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Where European-Born German-Speakers Settled in the United States

The map above shows the distribution of European-born German-speakers based on the 1890 census.

The different shades of brown indicate varying densities of persons born in German-speaking territories: the darkest color shows 20 individuals or more per square mile, the lightest color shows fewer than 1/2 per square mile, and no color at all shows a total aggregate population of fewer than two persons per square mile. The map does not reveal information about the proportion of Germans vis--vis other groups, and a greater density of Germans in some areas may be largely a sign of a greater total population density there. Nevertheless, what one understands at a glance is that German-born immigrants were concentrated in cities as well as in the countryside from New York City in the east to Minnesota in the west and from the Great Lakes region south to the Ohio River. But there were also other German areas, including parts of Texas, California, and the state of Washington.

It is estimated that between 1800 and the present over seven million German-speakers emigrated to the U.S., the majority of whom arrived between about 1840 and 1914, with the peak period coming in the early 1880s. In the nineteenth century many of these immigrants settled in the states of the Upper Midwest, an area known to this day as America’s “German Belt.”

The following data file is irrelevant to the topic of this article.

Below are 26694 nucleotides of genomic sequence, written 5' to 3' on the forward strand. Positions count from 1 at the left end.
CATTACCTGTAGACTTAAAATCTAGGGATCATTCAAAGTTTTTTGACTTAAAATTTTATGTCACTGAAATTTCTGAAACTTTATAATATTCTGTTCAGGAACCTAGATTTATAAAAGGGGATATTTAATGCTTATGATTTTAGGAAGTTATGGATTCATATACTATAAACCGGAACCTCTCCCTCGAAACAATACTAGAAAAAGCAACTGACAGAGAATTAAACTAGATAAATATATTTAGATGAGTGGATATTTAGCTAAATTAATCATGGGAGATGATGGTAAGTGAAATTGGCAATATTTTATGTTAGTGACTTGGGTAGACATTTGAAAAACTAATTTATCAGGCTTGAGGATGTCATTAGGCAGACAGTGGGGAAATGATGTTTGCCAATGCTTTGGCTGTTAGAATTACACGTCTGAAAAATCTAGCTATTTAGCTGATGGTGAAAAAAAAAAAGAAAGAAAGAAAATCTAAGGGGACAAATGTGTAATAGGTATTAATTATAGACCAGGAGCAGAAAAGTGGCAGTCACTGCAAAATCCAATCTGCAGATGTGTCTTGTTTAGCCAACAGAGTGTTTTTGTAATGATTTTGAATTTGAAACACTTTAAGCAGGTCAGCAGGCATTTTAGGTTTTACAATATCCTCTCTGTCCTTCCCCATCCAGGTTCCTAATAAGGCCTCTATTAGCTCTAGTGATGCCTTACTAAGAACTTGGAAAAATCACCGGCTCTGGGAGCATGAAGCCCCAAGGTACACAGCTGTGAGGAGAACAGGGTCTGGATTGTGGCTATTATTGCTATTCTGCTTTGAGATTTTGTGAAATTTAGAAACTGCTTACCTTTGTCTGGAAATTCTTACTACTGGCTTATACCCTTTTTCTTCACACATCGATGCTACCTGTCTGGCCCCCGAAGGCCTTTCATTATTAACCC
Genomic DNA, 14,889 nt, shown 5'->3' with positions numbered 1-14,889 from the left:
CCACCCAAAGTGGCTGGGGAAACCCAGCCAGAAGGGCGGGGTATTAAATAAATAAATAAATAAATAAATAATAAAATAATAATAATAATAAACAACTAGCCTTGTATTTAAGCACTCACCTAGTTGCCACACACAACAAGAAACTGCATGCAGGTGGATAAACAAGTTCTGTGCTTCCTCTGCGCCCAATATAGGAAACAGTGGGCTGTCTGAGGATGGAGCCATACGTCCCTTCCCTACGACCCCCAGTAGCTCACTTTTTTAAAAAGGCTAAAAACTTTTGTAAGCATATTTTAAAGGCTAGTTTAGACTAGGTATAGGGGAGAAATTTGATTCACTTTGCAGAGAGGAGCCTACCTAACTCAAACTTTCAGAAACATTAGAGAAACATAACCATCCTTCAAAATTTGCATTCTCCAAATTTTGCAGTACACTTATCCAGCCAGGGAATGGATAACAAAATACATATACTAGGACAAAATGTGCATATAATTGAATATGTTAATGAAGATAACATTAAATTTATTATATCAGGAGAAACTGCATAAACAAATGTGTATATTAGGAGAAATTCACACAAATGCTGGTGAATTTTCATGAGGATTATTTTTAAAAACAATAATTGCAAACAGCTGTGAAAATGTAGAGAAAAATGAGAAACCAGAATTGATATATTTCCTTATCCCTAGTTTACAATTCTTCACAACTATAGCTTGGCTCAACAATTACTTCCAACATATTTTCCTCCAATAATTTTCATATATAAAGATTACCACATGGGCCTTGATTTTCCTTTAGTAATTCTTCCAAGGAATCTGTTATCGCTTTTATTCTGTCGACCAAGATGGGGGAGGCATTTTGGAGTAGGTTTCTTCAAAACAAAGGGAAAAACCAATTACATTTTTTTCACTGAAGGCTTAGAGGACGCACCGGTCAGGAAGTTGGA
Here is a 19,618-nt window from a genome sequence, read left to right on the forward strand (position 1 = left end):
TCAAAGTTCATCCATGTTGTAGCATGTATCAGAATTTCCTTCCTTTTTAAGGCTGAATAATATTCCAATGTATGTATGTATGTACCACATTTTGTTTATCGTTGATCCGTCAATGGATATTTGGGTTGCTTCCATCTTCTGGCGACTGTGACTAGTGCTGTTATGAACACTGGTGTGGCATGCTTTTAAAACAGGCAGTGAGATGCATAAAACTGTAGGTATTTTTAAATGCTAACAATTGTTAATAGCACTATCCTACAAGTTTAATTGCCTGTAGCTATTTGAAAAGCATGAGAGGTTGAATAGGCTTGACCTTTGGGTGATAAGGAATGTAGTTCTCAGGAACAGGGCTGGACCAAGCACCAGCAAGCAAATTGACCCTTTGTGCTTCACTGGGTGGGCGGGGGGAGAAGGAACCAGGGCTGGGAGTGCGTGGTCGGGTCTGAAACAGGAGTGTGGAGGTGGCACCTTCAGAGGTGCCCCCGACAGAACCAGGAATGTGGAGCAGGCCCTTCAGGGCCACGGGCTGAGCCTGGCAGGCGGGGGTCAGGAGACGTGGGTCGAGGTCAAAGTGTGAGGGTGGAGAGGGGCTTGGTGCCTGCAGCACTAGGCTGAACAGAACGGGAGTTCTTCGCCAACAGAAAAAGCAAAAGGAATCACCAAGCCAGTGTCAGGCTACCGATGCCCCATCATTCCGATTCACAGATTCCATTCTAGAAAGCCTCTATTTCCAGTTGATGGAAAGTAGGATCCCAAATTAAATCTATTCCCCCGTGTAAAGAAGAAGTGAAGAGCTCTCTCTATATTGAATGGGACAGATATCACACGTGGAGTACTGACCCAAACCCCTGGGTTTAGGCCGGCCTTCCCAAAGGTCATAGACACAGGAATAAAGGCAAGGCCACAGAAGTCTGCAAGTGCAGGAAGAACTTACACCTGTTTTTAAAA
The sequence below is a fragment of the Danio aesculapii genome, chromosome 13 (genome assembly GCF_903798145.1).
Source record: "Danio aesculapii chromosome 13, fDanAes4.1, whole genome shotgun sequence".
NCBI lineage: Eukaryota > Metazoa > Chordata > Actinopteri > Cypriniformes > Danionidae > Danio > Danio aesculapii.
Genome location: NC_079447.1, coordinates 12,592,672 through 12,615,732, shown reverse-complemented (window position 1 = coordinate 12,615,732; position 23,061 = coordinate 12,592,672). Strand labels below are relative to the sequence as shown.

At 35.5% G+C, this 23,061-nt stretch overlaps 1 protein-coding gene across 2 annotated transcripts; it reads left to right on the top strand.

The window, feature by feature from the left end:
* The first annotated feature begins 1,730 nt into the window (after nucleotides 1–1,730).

What motivated these seven million German-speakers to come to America? Most immigrants were attracted by the promise of financial security in the form of sufficient property that one could legally own and pass on to one’s descendants. In the nineteenth century this meant one thing above all else for rural dwellers, including the majority of the German-speaking immigrants: land."

--This is an excerpt from an excellent, all-encompassing website of the Max Kade Institute in Wisconsin. This site will tell you all you ever wanted to know about being German-American, from the Amish to the Oscar Meyer Weinermobile!

--Also, check out J. Benninghouse's blog article, German Americans: Speaking in Tongues

Johann Peter Hommerdings' descendants have adhered closely to the above distribution map, settling in some of the map's darkest-brown areas--the Illinois, Minnesota and Wisconsin portion of the "German Belt."


The map below, extracted from R. Atwell's Family Tree Maker data on the Hommerding family, represents the sites where our ancestors were born and/or died in the United States.

As of January, 2010, ten generations and approximately 2600 of Johann Peter Hommerdings' descendants have lived or now live in the United States. They have fanned out to 28 states, from Alaska to Wyoming, and from coast to coast--even a few to Canada. Still, as the darkest portions of the map indicate, the majority of those 2600 people have stayed remarkably close to where the first Hommerding immigrants settled in the 19th century.


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Next--Jacob, Settling In Chicago, Illinois

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Unless otherwise noted, text and photos are the property of Barbara Halliday, 2013